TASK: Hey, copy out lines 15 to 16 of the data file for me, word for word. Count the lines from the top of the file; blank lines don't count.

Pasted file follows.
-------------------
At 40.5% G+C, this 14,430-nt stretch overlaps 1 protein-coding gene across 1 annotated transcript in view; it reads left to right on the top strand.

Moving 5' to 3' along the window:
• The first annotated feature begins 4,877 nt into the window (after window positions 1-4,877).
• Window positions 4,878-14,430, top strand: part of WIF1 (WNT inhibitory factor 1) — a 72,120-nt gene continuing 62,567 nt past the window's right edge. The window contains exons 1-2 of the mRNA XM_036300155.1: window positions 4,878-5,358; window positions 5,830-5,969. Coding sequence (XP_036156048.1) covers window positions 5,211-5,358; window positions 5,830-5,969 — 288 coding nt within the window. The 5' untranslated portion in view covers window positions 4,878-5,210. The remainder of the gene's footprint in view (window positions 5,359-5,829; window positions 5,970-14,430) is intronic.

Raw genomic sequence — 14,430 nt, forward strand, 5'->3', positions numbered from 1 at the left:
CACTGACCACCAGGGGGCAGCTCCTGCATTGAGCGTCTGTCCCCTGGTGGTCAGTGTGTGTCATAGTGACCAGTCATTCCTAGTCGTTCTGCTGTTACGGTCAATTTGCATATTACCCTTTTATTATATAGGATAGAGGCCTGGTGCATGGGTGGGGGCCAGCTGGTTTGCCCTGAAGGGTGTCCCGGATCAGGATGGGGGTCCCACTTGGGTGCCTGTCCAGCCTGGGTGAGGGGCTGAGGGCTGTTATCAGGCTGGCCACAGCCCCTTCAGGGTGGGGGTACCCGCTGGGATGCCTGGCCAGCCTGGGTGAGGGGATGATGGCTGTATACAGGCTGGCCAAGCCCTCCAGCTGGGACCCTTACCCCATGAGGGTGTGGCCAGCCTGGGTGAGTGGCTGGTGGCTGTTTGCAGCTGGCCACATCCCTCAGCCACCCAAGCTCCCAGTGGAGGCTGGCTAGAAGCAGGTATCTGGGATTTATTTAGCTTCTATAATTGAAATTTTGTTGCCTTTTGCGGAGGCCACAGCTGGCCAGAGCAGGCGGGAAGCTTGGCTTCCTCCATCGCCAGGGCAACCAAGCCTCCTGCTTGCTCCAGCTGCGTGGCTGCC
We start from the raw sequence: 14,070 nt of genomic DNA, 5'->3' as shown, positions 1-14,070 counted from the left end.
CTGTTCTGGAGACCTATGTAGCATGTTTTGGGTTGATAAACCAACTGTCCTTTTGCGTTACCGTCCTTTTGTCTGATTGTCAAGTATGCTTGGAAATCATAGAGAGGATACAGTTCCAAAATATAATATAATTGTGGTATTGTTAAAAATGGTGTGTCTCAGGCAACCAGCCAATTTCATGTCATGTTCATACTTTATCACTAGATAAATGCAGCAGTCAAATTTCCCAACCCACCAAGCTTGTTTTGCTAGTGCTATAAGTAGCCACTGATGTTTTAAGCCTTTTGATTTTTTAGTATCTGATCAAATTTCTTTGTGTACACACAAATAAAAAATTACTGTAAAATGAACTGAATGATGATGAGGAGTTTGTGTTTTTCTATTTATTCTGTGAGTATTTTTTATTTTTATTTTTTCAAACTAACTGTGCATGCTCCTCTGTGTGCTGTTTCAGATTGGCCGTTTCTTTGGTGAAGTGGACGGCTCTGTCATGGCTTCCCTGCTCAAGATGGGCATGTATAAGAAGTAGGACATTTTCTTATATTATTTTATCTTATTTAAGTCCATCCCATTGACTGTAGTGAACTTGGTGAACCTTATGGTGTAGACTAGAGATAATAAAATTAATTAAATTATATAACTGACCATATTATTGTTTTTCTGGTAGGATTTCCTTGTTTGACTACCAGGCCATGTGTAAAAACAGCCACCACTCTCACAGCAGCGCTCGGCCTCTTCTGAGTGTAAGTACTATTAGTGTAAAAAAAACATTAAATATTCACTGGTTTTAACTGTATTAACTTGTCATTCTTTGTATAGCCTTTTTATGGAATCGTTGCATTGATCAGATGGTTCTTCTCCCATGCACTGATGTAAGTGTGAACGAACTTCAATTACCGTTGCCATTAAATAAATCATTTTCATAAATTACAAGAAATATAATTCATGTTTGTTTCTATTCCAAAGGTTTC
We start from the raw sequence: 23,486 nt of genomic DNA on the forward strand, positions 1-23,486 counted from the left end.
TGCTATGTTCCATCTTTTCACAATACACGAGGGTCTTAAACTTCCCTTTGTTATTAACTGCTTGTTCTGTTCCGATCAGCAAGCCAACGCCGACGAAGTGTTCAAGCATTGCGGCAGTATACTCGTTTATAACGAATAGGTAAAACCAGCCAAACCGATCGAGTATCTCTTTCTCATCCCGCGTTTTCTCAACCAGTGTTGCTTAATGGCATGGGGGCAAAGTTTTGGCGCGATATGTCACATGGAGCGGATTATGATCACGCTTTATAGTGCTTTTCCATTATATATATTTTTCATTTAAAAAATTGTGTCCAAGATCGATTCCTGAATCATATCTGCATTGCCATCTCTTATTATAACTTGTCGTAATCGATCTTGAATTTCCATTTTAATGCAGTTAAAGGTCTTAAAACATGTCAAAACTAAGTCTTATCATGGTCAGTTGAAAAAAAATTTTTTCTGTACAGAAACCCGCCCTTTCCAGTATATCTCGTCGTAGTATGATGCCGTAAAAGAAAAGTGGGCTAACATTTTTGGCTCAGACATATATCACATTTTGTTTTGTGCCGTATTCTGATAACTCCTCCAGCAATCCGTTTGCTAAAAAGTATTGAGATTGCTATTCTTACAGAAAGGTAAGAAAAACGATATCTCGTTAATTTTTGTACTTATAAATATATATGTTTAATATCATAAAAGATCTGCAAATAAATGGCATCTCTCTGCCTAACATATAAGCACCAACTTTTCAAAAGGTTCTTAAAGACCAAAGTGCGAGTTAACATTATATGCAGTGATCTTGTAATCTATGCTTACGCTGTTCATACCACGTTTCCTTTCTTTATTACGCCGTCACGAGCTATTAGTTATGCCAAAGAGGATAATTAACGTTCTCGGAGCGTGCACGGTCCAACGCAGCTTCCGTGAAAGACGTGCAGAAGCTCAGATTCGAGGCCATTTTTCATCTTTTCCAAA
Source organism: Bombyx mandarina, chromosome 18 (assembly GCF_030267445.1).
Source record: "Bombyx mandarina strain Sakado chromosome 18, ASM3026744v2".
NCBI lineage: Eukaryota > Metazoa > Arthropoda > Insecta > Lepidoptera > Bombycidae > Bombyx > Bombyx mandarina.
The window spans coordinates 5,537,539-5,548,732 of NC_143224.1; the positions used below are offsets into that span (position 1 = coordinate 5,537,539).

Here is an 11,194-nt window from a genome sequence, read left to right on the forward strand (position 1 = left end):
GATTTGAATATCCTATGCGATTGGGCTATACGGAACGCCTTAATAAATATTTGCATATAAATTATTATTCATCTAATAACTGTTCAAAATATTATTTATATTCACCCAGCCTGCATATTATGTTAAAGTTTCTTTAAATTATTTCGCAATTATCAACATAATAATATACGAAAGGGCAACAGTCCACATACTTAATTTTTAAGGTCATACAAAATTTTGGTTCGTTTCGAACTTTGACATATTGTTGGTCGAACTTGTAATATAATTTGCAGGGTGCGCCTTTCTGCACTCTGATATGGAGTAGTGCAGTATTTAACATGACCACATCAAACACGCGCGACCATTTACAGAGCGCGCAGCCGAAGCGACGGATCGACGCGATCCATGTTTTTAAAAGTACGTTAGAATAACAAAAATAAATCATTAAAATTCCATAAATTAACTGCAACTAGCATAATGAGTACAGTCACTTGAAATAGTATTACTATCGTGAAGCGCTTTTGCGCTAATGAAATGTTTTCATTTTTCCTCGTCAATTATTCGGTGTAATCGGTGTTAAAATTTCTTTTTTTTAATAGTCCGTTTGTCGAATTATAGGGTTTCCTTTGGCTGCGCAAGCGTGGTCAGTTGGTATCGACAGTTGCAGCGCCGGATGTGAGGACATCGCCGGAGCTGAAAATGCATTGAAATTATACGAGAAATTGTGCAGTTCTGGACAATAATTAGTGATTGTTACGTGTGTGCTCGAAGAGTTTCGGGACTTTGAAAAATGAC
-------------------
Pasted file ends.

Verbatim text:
Here is an 11,194-nt window from a genome sequence, read left to right on the forward strand (position 1 = left end):
GATTTGAATATCCTATGCGATTGGGCTATACGGAACGCCTTAATAAATATTTGCATATAAATTATTATTCATCTAATAACTGTTCAAAATATTATTTATATTCACCCAGCCTGCATATTATGTTAAAGTTTCTTTAAATTATTTCGCAATTATCAACATAATAATATACGAAAGGGCAACAGTCCACATACTTAATTTTTAAGGTCATACAAAATTTTGGTTCGTTTCGAACTTTGACATATTGTTGGTCGAACTTGTAATATAATTTGCAGGGTGCGCCTTTCTGCACTCTGATATGGAGTAGTGCAGTATTTAACATGACCACATCAAACACGCGCGACCATTTACAGAGCGCGCAGCCGAAGCGACGGATCGACGCGATCCATGTTTTTAAAAGTACGTTAGAATAACAAAAATAAATCATTAAAATTCCATAAATTAACTGCAACTAGCATAATGAGTACAGTCACTTGAAATAGTATTACTATCGTGAAGCGCTTTTGCGCTAATGAAATGTTTTCATTTTTCCTCGTCAATTATTCGGTGTAATCGGTGTTAAAATTTCTTTTTTTTAATAGTCCGTTTGTCGAATTATAGGGTTTCCTTTGGCTGCGCAAGCGTGGTCAGTTGGTATCGACAGTTGCAGCGCCGGATGTGAGGACATCGCCGGAGCTGAAAATGCATTGAAATTATACGAGAAATTGTGCAGTTCTGGACAATAATTAGTGATTGTTACGTGTGTGCTCGAAGAGTTTCGGGACTTTGAAAAATGAC